June 18, 1999 Sophisticated computational tools developed to trace species evolution by comparing DNA sequences have now been used to track the development of human cancer.
The collaboration by a USC team led by cancer researcher Darryl Shibata and computational biologist Simon Tavare casts doubt on conventional wisdom regarding the relationship between colorectal cancers (carcinomas) and the polyps (adenomas) which typically precede them.
The preliminary findings, if they can be confirmed, may have clinical significance in considering non-surgical options for treating polyps.
According to Shibata, an associate professor in the USC medical school department of pathology, oncologists have long believed that the development of colon cancer is a progressive and linear process, with a normal cell mutating into adenoma, and the adenoma subsequently mutating further into carcinoma. In this conventional model, the adenoma is the direct precursor or ancestor to the carcinoma.
But according to the new study, published in the June issue of the American Journal of Pathology, genetic evolution analysis indicates that adenoma and carcinoma lines can arise from a common precursor but subsequently develop in parallel. In this scenario, the adenoma is not the "mother" of the carcinoma but rather a cousin.
The finding suggests that the direct progenitor of cancer cells may not be the most prevalent cell in a polyp. The clone comprising the majority of cells in the adenoma is genetically a dead end with respect to the cancer. One important consequence is that in some cases cancer may arise without being preceded by polyps at all, that is, "the true progenitor may be occult," according to Shibata.
The researcher notes that precisely this scenario is sometimes seen when a patient with no symptoms or polyps at one examination is found a year later to have developed colon cancer. Traditionally, it had been thought that the initial examination simply missed finding polyps or that evolution from a polyp to a cancer occurred faster than usual.
The analysis was possible because the abnormal colon cells studied, adenomas and carcinomas alike, all share a specific mutation that destroys the cell's ability to edit and repair errors in DNA replication. As a result, such cells accumulate such errors at a rapid and constant rate.
"This gives us a mutational clock, which we can use to keep track of progressions in the daughter cell lines," says Shibata. The frequency of the changes allows current genetic technology to compare easily cell lines through successive generations in specific non-coding parts of the human genome known as microsatellites.
The genetic sequences analyzed normally change very slowly, and cells from most kinds of cancer wouldn't be expected to accumulate many changes in the lifetime of their human hosts. But such changes do occur and accumulate in successive generations of normal cells over geologic time. This is where Tavare, the George and Louise Kawamoto Chair In Biological Sciences and professor of mathematics in USC's college of letters, arts & sciences, had learned to analyze them to study the history of species.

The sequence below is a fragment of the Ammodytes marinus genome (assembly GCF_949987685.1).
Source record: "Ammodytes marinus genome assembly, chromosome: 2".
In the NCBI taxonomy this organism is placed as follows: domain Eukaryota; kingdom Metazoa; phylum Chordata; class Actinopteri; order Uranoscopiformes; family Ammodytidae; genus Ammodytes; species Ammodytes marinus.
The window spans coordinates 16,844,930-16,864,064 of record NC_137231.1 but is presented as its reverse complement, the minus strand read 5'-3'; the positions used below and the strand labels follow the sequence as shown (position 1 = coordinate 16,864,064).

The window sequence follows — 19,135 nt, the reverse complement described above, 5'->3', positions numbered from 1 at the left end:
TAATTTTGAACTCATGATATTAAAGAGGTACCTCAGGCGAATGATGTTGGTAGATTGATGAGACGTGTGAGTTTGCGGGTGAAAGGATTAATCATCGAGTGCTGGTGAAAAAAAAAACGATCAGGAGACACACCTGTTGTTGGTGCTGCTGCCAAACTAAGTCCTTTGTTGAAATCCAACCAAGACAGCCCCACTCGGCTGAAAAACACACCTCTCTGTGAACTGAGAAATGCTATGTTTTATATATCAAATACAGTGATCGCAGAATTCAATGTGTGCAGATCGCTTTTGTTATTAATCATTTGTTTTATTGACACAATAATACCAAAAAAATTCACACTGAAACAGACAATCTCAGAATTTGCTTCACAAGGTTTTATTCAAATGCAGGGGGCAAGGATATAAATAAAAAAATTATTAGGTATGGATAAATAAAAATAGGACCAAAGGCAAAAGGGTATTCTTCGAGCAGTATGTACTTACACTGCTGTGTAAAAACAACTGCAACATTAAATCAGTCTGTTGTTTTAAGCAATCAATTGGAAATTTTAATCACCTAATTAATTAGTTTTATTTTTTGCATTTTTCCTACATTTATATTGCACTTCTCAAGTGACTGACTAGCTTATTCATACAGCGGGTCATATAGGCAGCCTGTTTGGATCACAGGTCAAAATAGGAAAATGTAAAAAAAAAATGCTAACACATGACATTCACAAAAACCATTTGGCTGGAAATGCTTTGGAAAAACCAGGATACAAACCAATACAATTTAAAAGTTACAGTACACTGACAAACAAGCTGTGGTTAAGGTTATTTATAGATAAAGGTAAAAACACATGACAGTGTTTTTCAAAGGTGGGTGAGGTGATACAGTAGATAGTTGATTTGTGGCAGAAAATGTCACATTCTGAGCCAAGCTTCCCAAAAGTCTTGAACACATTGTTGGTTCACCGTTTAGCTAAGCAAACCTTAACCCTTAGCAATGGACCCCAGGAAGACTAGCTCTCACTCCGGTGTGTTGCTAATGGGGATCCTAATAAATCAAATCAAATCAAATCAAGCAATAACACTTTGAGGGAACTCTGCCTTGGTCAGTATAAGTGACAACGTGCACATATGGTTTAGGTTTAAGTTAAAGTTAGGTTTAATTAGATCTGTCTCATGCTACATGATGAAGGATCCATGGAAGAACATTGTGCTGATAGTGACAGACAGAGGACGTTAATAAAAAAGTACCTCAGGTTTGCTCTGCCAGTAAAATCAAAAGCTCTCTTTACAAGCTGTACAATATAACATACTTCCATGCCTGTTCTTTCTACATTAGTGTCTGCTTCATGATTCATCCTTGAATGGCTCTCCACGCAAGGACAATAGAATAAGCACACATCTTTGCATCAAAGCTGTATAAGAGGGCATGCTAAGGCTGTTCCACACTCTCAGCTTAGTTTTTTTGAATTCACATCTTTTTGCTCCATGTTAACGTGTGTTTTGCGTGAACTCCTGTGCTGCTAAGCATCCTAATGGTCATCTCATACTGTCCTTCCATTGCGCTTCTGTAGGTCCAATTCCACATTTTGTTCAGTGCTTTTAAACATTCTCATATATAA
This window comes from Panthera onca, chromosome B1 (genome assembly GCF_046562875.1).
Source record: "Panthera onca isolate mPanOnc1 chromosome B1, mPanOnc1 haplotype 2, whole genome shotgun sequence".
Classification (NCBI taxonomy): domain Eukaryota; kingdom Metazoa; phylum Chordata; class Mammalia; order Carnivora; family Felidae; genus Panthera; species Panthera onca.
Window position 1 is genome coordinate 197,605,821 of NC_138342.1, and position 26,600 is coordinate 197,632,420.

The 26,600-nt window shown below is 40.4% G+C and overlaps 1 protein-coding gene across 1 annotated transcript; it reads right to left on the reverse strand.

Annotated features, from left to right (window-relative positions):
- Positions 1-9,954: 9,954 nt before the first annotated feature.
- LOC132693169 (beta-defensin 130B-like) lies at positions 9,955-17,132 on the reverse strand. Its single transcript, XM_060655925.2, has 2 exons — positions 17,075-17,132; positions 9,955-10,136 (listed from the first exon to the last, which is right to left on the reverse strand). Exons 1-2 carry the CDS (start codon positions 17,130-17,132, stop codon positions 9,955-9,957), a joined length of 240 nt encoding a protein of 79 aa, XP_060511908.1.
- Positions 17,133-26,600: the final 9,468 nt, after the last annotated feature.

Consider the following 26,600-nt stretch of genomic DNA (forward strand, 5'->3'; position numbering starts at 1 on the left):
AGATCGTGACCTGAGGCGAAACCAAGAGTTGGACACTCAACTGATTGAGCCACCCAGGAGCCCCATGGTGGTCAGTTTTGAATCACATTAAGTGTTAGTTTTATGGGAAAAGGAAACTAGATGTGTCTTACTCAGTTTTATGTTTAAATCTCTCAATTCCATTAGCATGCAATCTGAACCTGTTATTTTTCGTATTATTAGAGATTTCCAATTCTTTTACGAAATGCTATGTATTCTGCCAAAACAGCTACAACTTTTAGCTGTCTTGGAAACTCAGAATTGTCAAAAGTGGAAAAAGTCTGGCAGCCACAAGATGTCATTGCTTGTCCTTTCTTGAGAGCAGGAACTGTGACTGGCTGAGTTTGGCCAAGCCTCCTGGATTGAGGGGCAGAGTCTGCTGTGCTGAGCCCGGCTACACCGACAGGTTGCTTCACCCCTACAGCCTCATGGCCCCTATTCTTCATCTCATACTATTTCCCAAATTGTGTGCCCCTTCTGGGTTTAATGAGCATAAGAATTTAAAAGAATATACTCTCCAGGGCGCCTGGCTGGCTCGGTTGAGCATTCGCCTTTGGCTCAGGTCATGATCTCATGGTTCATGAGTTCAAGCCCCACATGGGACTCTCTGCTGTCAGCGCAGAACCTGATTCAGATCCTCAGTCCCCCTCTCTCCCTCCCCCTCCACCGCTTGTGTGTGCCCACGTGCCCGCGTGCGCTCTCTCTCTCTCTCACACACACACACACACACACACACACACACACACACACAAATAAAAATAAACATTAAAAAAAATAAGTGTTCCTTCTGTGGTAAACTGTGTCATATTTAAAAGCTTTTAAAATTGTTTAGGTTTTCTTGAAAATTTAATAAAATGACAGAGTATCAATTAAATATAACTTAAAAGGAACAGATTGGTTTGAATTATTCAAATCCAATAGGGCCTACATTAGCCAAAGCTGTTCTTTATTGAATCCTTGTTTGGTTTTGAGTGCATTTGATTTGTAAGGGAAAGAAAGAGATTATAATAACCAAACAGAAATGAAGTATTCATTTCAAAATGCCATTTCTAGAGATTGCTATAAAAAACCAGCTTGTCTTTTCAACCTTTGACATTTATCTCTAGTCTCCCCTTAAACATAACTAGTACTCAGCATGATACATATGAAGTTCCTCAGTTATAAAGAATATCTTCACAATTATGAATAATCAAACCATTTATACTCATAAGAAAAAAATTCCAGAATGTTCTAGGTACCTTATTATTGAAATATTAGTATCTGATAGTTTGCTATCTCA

As the universal informational molecule, DNA sequences can be analyzed and compared regardless of their origins. "While changes that would normally accumulate over millennia in normal cells accumulate over months in these mismatch repair deficient tumor cells," says Tavaré, "they can be analyzed using similar mathematical techniques."
The analysis, done on a number of cell samples from three different patients, shows that, at least in this group of samples, the carcinoma cells and adenoma cells had diverged far back in the cell lineage, long before carcinoma was seen.
Because polyps are routinely removed when found, the findings don't suggest great changes in clinical approach to disease, says Shibata "as physical removal would eliminate both occult and overt potential cancer precursors. However, attempts to shrink polyps with chemotherapy may not prevent cancer," since if the new analysis is correct, reductions in the sizes of polyps may reflect efficacy against the adenoma dead-ends and not in the extinction of the actual cancer lineage.
Shibata began the research after reading about work in computational biology and thinking that the techniques might be applicable to oncology, made contact with Tavare, an international authority on development of computational techniques in molecular evolution.
Extensive meetings were necessary to make the experiment work: "He knew so little about the way tumors grow, and I knew so little about his methods," said Shibata.
However, Shibata hopes to continue to work with Tavare and others to refine his technique to attempt to shed light on development of metastases, the deadly colonies sent out by initial growths. They want to ask, are these descendents of the early cancer line or are they only produced at a late stage of tumor development?
Shibata notes that current techniques can take advantage of powerful animal models, although "mice don't live long enough to match the time scale of human tumor evolution" he said.
But he is excited by the prospects opened by the work, which he says is the first time the full sophistication of the techniques developed to track evolutionary changes have been used to study cancers.
Collaborating with Shibata and Tavare were Jen-Lin Tsao of the USC Norris Cancer Center department of pathology, Reijo Salovaar and Lauri Aaltonen of the University of Helsinki department of pathology and medical genetics, Helsinki, Finland; and Jeremy R. Jass, of the University of Queensland, Medical School, Herston, Australia.
The research was supported by grants from the National Institutes of Health and the National Science Foundation.
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